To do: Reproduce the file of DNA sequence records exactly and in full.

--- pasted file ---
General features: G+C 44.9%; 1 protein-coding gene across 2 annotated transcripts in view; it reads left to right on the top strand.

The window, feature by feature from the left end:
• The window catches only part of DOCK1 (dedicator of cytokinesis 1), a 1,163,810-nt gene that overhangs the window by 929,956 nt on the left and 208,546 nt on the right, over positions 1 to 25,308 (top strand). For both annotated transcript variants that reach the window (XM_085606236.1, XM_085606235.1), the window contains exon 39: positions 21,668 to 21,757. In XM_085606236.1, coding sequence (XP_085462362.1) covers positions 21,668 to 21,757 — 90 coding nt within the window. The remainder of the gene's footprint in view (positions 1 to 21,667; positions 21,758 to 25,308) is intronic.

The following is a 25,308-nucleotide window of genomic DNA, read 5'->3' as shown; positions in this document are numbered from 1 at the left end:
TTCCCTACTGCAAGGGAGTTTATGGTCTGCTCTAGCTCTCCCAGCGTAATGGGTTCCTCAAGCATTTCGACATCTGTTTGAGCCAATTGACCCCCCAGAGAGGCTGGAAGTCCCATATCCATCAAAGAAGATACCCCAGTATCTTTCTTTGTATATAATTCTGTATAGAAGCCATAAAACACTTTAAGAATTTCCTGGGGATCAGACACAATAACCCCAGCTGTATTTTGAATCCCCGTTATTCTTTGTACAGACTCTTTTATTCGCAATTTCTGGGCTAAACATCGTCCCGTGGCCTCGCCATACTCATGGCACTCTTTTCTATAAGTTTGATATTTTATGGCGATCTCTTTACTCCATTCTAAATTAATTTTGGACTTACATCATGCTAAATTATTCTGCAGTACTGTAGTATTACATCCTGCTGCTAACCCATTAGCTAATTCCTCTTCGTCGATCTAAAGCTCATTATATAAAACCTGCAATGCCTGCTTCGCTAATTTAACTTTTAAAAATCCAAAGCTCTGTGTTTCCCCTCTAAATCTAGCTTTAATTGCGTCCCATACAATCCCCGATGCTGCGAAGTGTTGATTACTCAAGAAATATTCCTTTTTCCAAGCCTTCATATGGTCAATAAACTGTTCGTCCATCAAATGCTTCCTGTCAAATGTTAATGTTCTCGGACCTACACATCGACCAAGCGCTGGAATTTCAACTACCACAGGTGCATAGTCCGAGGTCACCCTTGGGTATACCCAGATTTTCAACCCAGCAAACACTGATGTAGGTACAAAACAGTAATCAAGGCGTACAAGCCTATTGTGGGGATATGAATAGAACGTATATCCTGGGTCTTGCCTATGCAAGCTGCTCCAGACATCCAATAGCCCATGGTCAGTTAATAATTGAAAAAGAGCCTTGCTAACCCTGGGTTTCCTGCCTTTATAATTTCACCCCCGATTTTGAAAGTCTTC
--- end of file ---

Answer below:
General features: G+C 44.9%; 1 protein-coding gene across 2 annotated transcripts in view; it reads left to right on the top strand.

The window, feature by feature from the left end:
• The window catches only part of DOCK1 (dedicator of cytokinesis 1), a 1,163,810-nt gene that overhangs the window by 929,956 nt on the left and 208,546 nt on the right, over positions 1 to 25,308 (top strand). For both annotated transcript variants that reach the window (XM_085606236.1, XM_085606235.1), the window contains exon 39: positions 21,668 to 21,757. In XM_085606236.1, coding sequence (XP_085462362.1) covers positions 21,668 to 21,757 — 90 coding nt within the window. The remainder of the gene's footprint in view (positions 1 to 21,667; positions 21,758 to 25,308) is intronic.

The following is a 25,308-nucleotide window of genomic DNA, read 5'->3' as shown; positions in this document are numbered from 1 at the left end:
TTCCCTACTGCAAGGGAGTTTATGGTCTGCTCTAGCTCTCCCAGCGTAATGGGTTCCTCAAGCATTTCGACATCTGTTTGAGCCAATTGACCCCCCAGAGAGGCTGGAAGTCCCATATCCATCAAAGAAGATACCCCAGTATCTTTCTTTGTATATAATTCTGTATAGAAGCCATAAAACACTTTAAGAATTTCCTGGGGATCAGACACAATAACCCCAGCTGTATTTTGAATCCCCGTTATTCTTTGTACAGACTCTTTTATTCGCAATTTCTGGGCTAAACATCGTCCCGTGGCCTCGCCATACTCATGGCACTCTTTTCTATAAGTTTGATATTTTATGGCGATCTCTTTACTCCATTCTAAATTAATTTTGGACTTACATCATGCTAAATTATTCTGCAGTACTGTAGTATTACATCCTGCTGCTAACCCATTAGCTAATTCCTCTTCGTCGATCTAAAGCTCATTATATAAAACCTGCAATGCCTGCTTCGCTAATTTAACTTTTAAAAATCCAAAGCTCTGTGTTTCCCCTCTAAATCTAGCTTTAATTGCGTCCCATACAATCCCCGATGCTGCGAAGTGTTGATTACTCAAGAAATATTCCTTTTTCCAAGCCTTCATATGGTCAATAAACTGTTCGTCCATCAAATGCTTCCTGTCAAATGTTAATGTTCTCGGACCTACACATCGACCAAGCGCTGGAATTTCAACTACCACAGGTGCATAGTCCGAGGTCACCCTTGGGTATACCCAGATTTTCAACCCAGCAAACACTGATGTAGGTACAAAACAGTAATCAAGGCGTACAAGCCTATTGTGGGGATATGAATAGAACGTATATCCTGGGTCTTGCCTATGCAAGCTGCTCCAGACATCCAATAGCCCATGGTCAGTTAATAATTGAAAAAGAGCCTTGCTAACCCTGGGTTTCCTGCCTTTATAATTTCACCCCCGATTTTGAAAGTCTTC